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Behavioral Control

Oldham, John, MD, Editor

Journal of Psychiatric Practice®: July 2002 - Volume 8 - Issue 4 - p 187
From the Editor

July, 2002. In last month’s issue of the Journal, our first award-winning resident competition paper discussed the important concept of executive, or cognitive, control function. In this issue, three of our usual four review papers concern themselves with types of psychopathology frequently characterized by lack of behavioral control, another important concept. Although there is an official DSM-IV category of disorders of impulse control, and the concept of “impulsivity spectrum” disorders has increasingly attracted attention, the phenomenon of uncontrolled or dyscontrolled behavior occurs in many different psychiatric disorders. Prominent among these conditions in children and adolescents are attention deficit/hyperactivity disorder (ADHD) and oppositional defiant disorder (ODD), and in adults, bipolar disorder, borderline personality disorder, and antisocial personality disorder.

Mrazek and Agathen discuss a particularly high-risk population, the children of parents with bipolar disorder. Early intervention with those of these children destined to develop the disorder of their parents would be a good thing indeed, were it possible to identify them. Although these children cannot be identified with certainty, careful observation of early behavioral disturbances, as Mrazek and Agathen review, can greatly enhance this screening process, differentiating children with ADHD or ODD from those with early onset bipolar disorder in order to provide appropriate early intervention.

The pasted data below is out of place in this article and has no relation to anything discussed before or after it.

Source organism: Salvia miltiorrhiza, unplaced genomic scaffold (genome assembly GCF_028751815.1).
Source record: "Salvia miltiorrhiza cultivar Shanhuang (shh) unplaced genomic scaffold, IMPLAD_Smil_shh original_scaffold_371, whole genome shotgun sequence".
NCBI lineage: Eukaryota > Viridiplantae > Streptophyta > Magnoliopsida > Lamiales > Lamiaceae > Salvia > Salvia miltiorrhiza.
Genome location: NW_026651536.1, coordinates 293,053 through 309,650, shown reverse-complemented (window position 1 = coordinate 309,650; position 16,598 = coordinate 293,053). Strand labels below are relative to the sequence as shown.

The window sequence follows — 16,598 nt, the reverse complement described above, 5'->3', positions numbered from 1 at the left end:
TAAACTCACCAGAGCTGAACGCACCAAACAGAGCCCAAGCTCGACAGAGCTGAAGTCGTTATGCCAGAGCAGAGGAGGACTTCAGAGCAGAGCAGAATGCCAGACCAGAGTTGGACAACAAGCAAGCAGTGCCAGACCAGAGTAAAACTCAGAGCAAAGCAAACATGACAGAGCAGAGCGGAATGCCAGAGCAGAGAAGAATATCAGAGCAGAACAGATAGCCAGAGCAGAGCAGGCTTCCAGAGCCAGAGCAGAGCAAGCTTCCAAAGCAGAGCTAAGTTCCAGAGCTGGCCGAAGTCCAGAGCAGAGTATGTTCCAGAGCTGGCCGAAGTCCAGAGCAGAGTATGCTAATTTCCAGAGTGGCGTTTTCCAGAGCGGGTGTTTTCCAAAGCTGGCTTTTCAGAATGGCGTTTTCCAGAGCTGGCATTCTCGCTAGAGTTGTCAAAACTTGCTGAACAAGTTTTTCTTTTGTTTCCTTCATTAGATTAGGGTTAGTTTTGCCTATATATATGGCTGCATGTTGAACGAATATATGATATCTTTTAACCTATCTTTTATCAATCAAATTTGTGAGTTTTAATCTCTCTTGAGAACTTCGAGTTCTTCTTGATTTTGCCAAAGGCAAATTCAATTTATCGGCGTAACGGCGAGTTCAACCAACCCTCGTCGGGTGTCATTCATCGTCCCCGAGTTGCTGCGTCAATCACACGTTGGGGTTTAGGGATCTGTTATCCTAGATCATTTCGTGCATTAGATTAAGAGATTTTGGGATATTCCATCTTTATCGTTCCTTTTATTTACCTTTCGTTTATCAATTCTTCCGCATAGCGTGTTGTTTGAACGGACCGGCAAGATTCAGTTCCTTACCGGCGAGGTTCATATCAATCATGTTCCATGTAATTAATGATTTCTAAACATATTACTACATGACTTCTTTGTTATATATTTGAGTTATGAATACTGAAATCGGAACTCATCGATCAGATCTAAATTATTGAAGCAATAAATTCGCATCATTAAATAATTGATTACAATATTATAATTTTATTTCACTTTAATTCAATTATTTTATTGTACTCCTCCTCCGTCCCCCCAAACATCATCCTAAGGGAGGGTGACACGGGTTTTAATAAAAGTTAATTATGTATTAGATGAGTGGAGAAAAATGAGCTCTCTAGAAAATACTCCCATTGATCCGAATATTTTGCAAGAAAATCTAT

Within the late adolescent and adult populations, there are conditions along the bipolar spectrum that may represent atypical bipolar disorders, and other conditions that may share diagnostic features of bipolar disorder. Pies discusses what he refers to as the “softer” end of the bipolar spectrum, including a comparison of bipolar disorder with ADHD, and with Axis II pathology, particularly borderline personality disorder (BPD).

Approaching the concept of behavioral dyscontrol from the point of view of one particular end result of great concern, physical abuse within intimate relationships, Dutton proposes that one important under-recognized pattern is the perpetration of abuse against women by men with borderline intrapsychic structure. Dutton utilizes a theoretical concept of intrapsychic structure, introduced by Kernberg, that encompasses a number of DSM-IV diagnoses, including borderline personality disorder and antisocial personality disorder. Although no claim is made, nor should it be, that such dynamics underlie all forms of physical abuse, a persuasive case is made describing a subgroup of men with fragile identities who need yet resent the strength provided by female partners, and who then perpetuate a violent pattern in these relationships, often reflecting early life experiences of their own.

In our world today, the problem of behavioral dyscontrol permeates our lives and threatens our safety. Although the magnitude and complexity of these concerns take us far beyond the scope of individual psychopathology, it is still true that the loss of control in any individual can put others and the individual himself or herself at risk, and one of our key tasks in psychiatry is to do the best job we can to identify those at risk for such pathology-driven behavior and to provide them with professional, evidence-based help.

Copyright © 2002 Wolters Kluwer Health, Inc. All rights reserved.